When a loved-one dies, probate must be granted before an estate can be settled. This easy guide explains everything to do with wills and probate in the UK.
Wills and Probate UK: A 5-step Wills and Probate Guide
What is a will and what does probate mean?
A last will and testament is a document written and signed by a person, outlining their wishes after death. For a will to be valid, it needs to be:
- written when the person is of sound mind
- signed with two adult witnesses present
- signed by those two witnesses
- the witnesses may not be beneficiaries of the will
After death, the estate of the deceased can only be divided amongst the beneficiaries once the executor of a will has received grant of probate.
Probate is the process of:
- appointing an executor of a will or administrator
- assessing the value of an estate
- paying any inheritance tax due
- confirming the validity of the will
- distributing the assets according to the will
In cases where there is no will, assets will be distributed according to Intestacy laws.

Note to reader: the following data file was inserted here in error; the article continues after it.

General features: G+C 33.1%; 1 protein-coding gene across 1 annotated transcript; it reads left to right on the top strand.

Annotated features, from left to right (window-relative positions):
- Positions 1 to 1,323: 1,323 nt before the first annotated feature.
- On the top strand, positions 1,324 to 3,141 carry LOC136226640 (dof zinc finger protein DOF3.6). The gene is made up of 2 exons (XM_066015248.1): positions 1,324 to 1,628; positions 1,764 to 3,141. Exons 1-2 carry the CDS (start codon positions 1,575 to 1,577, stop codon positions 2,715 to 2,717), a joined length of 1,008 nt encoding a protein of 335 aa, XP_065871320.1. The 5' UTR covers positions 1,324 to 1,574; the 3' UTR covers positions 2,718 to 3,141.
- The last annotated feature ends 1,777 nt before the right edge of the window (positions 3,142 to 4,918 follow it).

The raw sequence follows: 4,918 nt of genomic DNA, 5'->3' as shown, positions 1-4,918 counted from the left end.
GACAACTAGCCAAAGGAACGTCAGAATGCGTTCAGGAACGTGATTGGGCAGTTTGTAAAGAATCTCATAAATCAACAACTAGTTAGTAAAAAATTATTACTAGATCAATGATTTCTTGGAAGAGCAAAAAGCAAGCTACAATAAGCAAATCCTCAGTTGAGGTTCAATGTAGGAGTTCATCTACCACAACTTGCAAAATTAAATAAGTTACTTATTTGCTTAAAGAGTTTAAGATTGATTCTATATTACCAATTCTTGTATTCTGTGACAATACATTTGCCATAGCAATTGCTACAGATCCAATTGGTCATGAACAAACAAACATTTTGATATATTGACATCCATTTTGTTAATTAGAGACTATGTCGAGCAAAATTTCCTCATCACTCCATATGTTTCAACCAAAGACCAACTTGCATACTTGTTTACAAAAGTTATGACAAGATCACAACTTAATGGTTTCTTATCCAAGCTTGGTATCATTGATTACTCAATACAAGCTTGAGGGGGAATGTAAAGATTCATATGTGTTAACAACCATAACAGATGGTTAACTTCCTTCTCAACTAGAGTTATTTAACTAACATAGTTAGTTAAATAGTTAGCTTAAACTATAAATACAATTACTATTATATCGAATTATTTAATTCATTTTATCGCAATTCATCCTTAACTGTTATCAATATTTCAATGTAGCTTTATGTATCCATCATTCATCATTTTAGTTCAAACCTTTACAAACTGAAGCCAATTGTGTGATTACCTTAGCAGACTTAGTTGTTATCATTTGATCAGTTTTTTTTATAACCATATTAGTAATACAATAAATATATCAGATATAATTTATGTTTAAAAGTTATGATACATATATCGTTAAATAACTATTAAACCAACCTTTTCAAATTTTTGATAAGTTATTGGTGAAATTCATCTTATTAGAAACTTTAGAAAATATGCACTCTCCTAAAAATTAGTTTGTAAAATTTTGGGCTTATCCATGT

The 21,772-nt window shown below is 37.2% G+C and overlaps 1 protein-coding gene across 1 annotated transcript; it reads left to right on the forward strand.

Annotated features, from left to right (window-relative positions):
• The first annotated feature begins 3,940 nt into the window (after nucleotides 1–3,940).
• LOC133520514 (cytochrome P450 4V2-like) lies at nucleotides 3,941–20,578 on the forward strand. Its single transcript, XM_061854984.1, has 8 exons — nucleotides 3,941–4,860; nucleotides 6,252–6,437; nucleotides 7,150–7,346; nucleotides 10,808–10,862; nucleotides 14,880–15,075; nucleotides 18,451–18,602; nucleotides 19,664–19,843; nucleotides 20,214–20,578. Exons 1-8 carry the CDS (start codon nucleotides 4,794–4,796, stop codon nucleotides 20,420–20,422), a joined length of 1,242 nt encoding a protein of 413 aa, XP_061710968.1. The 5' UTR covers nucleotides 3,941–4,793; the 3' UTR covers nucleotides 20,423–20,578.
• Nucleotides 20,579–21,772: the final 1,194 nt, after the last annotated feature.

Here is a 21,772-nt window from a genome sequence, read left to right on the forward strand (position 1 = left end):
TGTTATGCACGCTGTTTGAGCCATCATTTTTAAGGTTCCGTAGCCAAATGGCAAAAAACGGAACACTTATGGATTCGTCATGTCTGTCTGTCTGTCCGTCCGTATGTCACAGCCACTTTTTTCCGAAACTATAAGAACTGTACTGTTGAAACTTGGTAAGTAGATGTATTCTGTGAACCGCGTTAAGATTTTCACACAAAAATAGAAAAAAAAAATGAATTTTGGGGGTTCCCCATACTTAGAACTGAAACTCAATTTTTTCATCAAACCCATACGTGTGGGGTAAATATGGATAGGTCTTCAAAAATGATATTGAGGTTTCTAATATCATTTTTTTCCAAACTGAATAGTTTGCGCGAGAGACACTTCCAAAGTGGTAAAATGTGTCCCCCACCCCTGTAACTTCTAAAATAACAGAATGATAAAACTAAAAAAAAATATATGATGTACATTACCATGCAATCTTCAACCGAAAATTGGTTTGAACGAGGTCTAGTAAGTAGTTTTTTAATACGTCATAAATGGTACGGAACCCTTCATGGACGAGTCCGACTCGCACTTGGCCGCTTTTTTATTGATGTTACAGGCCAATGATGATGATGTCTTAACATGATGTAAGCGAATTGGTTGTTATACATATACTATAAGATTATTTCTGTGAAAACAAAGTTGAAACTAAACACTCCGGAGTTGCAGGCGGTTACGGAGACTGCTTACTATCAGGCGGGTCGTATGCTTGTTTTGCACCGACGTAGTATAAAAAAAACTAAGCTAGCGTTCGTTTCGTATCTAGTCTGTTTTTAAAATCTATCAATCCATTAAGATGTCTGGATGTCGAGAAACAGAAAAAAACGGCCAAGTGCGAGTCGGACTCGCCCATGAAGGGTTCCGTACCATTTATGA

Who Can Apply for Probate?
If the deceased has specified an executor of a will, that executor can apply for probate. This person will be responsible for managing the estate and dividing the assets according to the will.
Sometimes the specified executor is unable or unwilling to deal with the will. In this case, they can appoint a solicitor to manage the wills and probate process. When making a will, it is advisable to inform your chosen executor and give them a chance to decline if they don’t feel up to the responsibility. This gives you a chance to appoint someone who would be willing to take on the role.
If there is no will, an administrator will need to be appointed to deal with the estate. An administrator can be a member of the deceased’s family, such as a:
- spouse (even if separated)
- civil partner
The administrator will first need to apply for Letters of Administration to validate their right to deal with the estate. Once their role has been approved, they can then apply for grant of probate. The estate will then be divided up according to Intestacy Law.
When Do You Apply for Probate?
Probate must be applied for before the executor or administrator can settle the estate.
An estate requires grant of probate if:
- the estate includes property in the deceased’s name
- the estate includes investments, businesses or assets worth more than £5000
In England and Wales, there is no time limit on applying for grant of probate. However, Inheritance Tax needs to be settled by the executor within 6 months of death.
How Do You Apply for Grant of Probate?